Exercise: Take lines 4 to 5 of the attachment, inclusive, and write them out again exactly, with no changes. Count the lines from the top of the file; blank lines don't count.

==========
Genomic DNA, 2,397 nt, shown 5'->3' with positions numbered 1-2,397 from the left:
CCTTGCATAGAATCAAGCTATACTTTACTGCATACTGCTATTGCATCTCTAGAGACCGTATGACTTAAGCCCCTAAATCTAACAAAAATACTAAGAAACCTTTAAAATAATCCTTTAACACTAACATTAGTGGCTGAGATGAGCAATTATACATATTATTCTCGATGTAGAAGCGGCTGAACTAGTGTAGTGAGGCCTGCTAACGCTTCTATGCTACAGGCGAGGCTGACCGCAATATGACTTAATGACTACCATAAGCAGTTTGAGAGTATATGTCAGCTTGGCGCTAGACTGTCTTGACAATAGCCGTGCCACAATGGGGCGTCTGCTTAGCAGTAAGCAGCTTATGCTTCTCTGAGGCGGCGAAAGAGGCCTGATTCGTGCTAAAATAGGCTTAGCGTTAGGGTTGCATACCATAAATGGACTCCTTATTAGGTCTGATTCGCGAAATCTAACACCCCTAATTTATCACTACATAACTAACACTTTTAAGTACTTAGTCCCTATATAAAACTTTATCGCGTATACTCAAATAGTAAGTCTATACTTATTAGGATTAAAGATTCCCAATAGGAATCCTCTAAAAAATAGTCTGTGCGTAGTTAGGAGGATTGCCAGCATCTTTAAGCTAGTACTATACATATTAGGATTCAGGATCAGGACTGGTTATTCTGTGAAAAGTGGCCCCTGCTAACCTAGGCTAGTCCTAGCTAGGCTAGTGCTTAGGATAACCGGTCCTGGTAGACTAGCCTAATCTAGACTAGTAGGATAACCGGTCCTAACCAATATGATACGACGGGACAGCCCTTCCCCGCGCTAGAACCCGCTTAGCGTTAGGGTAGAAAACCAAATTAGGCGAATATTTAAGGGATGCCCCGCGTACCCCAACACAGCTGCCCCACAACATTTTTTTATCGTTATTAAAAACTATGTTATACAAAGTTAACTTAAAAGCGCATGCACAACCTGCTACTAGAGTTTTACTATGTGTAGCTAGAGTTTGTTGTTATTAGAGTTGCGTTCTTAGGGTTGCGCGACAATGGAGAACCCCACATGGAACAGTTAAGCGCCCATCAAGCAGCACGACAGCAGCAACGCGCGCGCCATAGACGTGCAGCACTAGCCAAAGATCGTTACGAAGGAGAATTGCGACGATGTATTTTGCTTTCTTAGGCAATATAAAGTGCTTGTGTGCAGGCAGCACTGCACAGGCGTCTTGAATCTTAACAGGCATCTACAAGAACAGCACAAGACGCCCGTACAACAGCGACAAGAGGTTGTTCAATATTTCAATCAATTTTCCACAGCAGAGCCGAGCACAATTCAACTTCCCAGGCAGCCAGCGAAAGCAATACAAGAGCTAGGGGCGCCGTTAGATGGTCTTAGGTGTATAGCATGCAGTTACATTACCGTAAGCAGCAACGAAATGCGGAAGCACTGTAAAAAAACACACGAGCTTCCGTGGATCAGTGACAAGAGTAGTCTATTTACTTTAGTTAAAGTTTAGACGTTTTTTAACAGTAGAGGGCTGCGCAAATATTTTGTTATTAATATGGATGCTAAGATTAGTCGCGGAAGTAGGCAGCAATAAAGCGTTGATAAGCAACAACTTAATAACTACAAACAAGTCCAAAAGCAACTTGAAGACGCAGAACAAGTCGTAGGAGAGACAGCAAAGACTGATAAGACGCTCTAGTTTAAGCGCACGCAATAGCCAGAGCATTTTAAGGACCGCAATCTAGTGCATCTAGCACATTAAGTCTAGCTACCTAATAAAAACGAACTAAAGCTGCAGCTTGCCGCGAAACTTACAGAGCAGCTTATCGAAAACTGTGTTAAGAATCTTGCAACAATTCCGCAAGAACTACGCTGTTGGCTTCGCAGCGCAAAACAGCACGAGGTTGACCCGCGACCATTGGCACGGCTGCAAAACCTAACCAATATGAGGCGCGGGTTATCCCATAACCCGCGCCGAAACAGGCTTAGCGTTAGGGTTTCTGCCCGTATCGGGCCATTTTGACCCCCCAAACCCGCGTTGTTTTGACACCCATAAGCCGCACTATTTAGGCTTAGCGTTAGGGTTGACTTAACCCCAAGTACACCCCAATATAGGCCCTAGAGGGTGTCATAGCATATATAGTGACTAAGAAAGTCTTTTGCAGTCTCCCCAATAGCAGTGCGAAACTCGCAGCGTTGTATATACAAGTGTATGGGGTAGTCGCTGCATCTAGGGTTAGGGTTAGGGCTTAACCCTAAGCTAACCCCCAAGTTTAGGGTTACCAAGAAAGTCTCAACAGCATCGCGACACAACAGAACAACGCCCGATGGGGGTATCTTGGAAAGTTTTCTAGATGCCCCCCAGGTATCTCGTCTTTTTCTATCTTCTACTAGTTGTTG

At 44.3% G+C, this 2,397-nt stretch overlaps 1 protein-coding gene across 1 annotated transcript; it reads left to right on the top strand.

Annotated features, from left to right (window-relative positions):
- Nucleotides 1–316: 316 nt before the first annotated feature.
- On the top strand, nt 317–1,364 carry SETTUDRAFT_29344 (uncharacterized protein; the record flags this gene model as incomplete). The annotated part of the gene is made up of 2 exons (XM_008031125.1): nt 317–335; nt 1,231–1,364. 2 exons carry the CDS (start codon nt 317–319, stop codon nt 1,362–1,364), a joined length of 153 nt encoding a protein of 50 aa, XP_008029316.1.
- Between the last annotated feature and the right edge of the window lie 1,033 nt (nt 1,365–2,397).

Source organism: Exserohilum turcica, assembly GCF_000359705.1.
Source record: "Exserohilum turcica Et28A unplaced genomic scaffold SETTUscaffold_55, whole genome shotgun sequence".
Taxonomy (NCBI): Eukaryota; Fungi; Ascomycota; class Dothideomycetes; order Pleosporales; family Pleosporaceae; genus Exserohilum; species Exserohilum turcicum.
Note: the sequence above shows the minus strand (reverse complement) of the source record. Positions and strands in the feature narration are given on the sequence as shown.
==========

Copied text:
Annotated features, from left to right (window-relative positions):
- Nucleotides 1–316: 316 nt before the first annotated feature.